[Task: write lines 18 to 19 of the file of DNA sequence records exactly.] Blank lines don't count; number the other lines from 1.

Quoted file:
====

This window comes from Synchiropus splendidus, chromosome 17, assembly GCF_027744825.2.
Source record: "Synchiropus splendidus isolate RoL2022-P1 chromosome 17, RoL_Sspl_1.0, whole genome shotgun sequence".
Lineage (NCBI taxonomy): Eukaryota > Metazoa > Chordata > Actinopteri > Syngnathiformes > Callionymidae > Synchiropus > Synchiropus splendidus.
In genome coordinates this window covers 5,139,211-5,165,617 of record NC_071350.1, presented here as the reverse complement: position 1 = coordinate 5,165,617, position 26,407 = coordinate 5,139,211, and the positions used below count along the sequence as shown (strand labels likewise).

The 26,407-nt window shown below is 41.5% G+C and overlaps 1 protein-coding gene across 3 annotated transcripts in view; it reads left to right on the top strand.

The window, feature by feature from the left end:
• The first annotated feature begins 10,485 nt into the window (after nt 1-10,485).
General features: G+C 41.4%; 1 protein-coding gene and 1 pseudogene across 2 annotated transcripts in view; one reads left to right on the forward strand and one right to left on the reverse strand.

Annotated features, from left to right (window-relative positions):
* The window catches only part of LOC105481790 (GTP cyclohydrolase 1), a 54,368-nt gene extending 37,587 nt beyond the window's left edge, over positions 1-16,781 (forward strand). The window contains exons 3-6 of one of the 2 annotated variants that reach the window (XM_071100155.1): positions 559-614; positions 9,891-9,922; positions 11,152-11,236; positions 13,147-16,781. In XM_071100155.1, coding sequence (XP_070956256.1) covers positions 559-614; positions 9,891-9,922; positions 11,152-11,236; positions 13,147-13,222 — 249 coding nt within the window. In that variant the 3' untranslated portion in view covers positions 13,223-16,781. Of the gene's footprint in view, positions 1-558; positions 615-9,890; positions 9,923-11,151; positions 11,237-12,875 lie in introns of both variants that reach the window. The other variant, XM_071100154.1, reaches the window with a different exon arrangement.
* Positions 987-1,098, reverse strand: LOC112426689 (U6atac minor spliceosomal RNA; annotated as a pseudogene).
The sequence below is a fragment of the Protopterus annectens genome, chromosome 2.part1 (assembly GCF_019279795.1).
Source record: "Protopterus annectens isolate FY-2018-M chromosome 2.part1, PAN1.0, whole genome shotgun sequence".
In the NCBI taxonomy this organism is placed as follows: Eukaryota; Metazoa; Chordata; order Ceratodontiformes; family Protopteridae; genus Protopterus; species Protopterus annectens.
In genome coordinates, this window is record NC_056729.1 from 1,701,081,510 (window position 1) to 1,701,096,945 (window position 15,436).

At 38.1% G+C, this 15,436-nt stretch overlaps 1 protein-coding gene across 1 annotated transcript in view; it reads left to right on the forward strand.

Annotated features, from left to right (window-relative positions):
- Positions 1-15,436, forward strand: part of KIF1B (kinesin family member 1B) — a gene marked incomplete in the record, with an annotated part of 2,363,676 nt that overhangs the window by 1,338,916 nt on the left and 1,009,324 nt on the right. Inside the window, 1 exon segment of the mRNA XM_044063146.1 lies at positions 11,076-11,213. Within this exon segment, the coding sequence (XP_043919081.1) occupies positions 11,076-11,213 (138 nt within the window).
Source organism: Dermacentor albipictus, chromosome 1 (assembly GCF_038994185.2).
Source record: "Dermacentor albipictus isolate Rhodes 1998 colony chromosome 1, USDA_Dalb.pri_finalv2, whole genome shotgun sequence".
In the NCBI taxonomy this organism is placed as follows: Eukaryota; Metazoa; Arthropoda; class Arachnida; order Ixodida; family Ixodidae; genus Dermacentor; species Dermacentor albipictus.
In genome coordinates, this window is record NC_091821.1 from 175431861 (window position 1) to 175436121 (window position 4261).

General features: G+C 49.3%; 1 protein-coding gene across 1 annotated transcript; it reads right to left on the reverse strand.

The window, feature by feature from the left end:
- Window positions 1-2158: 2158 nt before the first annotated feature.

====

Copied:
- Positions 1-15,436, forward strand: part of KIF1B (kinesin family member 1B) — a gene marked incomplete in the record, with an annotated part of 2,363,676 nt that overhangs the window by 1,338,916 nt on the left and 1,009,324 nt on the right. Inside the window, 1 exon segment of the mRNA XM_044063146.1 lies at positions 11,076-11,213. Within this exon segment, the coding sequence (XP_043919081.1) occupies positions 11,076-11,213 (138 nt within the window).
Source organism: Dermacentor albipictus, chromosome 1 (assembly GCF_038994185.2).